PAKISTAN: Force of law–The case of Abdus Saboor, allegedly killed in custody 

Quis custodiet ipsos custodes?” (Who will guard the guardians themselves), said the Roman poet Juvenal in his “Satires” [i]. The phrase has lasted through centuries and cited in different contexts but most importantly in regard to the problem of ensuring that persons and organisations entrusted with performing the functions of the state do so within the legal-constitutional ambit. In Pakistan the problem relates both to civil-military relations as well as the functioning of the state in relation to the application and enforcement of laws while ensuring that fundamental and human rights as enshrined in the Constitution are not violated.

The internal security threat Pakistan has faced since 2002, and which has resulted in hundreds of terrorist attacks, has created further tension – almost to the breaking point – between the necessity to address the threat and enforce law and the imperative of doing so without violating human rights.

For the most part this tension remains unresolved. Atrocities by the terrorist groups have often resulted in inducing a ham-handed approach by the security forces and the intelligence agencies. Lack of enough evidence has often resulted in the accused being let off by the courts. Officials express bitterness at such verdicts and their frustration, increasingly, has led to extra-judicial measures that violate the fundamental and human rights of the accused.

On January 26, 2012 in a significant ruling, the Supreme Court of Pakistan summoned the Advocate General of Khyber Pakhtunkhwa and the Directors General of Inter-Services Intelligence Directorate and Military Intelligence to appear in court on January 30, 2012 to explain how four prisoners held by the intelligence agencies could go missing from Adiala Jail and then be found dead. The Supreme Court has given this order following the admission of a petition by a woman whose three sons had been arrested by intelligence personnel for their alleged role in the October 2009 attacks on the army’s General Headquarters (GHQ) and the ISI’s Hamza Camp in Rawalpindi. In her main petition, Ms. Rohifa prayed that her sons Syed Abdus Saboor, Syed Abdul Basit and Syed Abdul Majid along with eight other accused had been kept in illegal confinement by the intelligence agencies that had acknowledged keeping them in their custody. Abdus Saboor, the son of the petitioner Rohifa, is the fourth accused in the case to have died in mysterious circumstances. Saboor’s brother has alleged that the four men, including his brother, were killed in confinement through torture and slow poisoning. [ii]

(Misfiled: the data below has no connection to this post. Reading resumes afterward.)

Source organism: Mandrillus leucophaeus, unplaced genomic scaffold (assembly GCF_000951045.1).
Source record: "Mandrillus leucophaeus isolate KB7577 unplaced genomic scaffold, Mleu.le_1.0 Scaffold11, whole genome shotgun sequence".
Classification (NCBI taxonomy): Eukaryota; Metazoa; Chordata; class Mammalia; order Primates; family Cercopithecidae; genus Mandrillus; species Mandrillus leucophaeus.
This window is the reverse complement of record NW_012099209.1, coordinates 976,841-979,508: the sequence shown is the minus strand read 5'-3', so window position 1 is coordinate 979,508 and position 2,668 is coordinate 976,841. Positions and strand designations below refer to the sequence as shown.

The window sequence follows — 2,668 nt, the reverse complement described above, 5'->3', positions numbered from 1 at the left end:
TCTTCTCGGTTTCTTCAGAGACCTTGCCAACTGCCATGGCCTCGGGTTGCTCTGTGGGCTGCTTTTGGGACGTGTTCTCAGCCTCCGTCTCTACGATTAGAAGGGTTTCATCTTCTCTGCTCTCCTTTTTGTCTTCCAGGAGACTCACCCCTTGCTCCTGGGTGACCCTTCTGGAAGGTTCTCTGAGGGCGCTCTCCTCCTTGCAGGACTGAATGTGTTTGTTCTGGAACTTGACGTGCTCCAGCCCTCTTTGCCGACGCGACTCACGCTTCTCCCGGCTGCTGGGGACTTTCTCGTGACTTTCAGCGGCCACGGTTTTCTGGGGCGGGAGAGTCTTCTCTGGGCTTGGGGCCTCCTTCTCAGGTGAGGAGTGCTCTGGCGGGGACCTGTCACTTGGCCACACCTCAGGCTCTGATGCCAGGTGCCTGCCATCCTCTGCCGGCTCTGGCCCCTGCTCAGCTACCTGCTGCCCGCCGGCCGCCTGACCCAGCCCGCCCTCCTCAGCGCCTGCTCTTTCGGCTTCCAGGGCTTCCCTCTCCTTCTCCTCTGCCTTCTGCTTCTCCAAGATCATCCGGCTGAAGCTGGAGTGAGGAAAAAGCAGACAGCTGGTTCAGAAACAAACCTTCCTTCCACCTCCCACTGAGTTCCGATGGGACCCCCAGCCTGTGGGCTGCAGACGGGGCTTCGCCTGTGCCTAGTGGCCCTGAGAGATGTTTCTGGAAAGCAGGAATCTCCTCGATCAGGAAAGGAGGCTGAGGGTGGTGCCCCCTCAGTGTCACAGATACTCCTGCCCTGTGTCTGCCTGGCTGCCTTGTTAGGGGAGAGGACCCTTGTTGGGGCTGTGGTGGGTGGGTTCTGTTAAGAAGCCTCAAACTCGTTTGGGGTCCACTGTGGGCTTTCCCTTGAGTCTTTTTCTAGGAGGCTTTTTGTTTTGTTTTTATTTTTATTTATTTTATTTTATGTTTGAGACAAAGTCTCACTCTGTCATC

In December 2011, when the court was hearing an earlier petition for the recovery of the three brothers charged under Section 2(1) (d) under the Pakistan Army Act 1952, the Military Intelligence told the court that the detainees were in their custody and had been kept “in accordance with the law”. Since then four of the accused have ended up dead. The bodies were dumped by the roadside and according to the petitioner’s counsel this was done after the Lady Reading hospital in Peshawar refused to accept the bodies.

The issue, as noted by the 3-member bench of the honorable court, is of grave concern. Firstly, if it were proved that the detainees were killed by the intelligence agencies while in custody, then, as the Chief Justice of Pakistan, Justice Iftikhar Chaudhry has noted, this would amount to “murder” which is a “grave issue.” Not only would this be a violation of the right to life, the right to a fair trial and numerous other fundamental human rights enshrined in the Constitution of Pakistan, it would also be violative of international conventions and treaties such as the Universal Declaration of Human Rights (UDHR) and United Nations Convention Against Torture (UNCAT) to which Pakistan is a signatory.[iii]